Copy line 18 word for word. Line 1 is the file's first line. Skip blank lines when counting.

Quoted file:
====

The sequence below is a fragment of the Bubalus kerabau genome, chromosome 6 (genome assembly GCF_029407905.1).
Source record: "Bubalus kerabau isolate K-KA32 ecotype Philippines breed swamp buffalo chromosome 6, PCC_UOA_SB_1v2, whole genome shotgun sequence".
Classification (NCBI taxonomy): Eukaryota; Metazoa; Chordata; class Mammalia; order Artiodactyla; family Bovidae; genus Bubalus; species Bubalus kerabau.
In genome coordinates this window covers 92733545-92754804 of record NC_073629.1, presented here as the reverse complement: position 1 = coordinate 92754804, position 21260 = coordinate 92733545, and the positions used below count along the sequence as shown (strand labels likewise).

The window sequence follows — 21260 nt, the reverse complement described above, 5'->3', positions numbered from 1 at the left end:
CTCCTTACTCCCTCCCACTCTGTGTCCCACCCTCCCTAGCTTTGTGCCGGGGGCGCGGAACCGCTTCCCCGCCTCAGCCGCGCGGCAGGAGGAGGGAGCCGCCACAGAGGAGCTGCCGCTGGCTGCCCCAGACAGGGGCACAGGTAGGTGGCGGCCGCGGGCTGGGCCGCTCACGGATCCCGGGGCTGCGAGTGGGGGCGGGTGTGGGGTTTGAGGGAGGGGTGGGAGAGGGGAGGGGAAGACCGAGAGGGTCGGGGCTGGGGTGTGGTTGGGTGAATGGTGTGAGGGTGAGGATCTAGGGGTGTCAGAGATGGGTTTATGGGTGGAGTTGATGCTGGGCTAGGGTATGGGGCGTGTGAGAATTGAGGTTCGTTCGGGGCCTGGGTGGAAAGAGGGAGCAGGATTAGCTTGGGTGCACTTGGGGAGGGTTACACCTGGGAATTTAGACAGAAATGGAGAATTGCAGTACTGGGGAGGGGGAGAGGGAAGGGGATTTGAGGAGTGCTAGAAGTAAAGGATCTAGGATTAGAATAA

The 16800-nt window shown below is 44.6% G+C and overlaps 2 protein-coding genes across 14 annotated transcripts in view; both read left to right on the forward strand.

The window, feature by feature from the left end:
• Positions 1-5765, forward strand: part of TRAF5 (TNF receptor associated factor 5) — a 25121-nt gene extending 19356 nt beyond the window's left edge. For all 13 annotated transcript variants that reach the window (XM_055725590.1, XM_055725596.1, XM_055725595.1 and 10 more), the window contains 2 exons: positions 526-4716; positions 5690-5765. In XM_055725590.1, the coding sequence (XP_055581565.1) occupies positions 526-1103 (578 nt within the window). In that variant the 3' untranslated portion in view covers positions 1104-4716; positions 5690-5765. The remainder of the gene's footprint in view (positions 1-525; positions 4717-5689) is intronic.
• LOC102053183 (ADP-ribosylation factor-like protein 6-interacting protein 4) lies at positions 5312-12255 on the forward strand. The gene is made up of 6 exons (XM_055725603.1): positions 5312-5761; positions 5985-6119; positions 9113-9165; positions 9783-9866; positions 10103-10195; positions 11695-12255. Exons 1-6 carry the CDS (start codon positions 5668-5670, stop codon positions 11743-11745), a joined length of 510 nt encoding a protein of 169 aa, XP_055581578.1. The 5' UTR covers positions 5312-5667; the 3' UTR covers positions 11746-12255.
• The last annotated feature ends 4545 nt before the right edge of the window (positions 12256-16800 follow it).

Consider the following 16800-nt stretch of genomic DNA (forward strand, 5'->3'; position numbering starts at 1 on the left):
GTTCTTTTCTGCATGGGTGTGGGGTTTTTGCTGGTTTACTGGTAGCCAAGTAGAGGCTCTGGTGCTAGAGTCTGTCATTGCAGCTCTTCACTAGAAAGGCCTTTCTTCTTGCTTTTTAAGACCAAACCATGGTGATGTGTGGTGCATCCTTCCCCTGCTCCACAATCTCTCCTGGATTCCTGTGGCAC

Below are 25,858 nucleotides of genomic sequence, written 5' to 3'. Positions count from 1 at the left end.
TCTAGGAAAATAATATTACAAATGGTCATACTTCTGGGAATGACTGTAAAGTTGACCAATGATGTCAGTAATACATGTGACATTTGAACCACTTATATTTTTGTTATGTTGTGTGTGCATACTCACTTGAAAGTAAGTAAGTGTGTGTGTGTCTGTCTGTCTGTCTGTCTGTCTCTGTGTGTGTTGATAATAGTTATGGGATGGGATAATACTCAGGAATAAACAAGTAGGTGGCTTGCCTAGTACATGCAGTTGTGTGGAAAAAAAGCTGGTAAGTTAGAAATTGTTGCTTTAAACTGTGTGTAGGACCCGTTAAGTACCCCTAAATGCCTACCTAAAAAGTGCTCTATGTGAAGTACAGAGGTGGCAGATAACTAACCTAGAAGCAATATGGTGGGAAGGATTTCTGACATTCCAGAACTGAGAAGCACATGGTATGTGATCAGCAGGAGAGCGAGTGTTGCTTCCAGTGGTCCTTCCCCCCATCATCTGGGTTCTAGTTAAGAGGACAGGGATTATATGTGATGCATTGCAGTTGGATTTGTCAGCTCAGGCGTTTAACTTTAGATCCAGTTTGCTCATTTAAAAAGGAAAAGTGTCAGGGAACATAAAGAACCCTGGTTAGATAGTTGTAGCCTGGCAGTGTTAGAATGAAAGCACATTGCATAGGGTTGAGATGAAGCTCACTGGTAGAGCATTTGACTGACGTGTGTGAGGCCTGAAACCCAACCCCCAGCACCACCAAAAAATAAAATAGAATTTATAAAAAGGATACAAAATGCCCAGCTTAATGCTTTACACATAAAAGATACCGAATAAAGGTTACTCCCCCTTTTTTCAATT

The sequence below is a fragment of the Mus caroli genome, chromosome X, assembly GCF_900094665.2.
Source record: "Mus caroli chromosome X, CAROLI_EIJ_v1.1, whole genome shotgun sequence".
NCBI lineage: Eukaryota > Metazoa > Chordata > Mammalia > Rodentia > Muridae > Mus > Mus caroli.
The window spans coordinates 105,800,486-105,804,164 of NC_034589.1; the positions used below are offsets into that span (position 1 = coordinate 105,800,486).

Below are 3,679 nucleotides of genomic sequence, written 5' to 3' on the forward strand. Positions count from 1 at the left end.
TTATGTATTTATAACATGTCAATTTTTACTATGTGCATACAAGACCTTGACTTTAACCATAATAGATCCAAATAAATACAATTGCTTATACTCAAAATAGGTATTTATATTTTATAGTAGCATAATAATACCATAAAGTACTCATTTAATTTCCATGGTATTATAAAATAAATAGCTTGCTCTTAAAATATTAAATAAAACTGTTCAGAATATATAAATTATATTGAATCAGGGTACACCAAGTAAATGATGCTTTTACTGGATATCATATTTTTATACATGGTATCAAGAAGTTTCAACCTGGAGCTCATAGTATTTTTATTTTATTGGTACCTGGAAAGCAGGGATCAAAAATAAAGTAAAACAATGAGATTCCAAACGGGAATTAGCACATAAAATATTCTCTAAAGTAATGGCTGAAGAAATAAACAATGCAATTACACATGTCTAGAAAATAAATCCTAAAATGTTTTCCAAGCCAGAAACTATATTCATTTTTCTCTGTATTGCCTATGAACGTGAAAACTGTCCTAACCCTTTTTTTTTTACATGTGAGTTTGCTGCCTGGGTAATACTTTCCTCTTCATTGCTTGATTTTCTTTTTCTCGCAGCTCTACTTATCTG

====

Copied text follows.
NCBI lineage: Eukaryota > Metazoa > Chordata > Mammalia > Rodentia > Muridae > Mus > Mus caroli.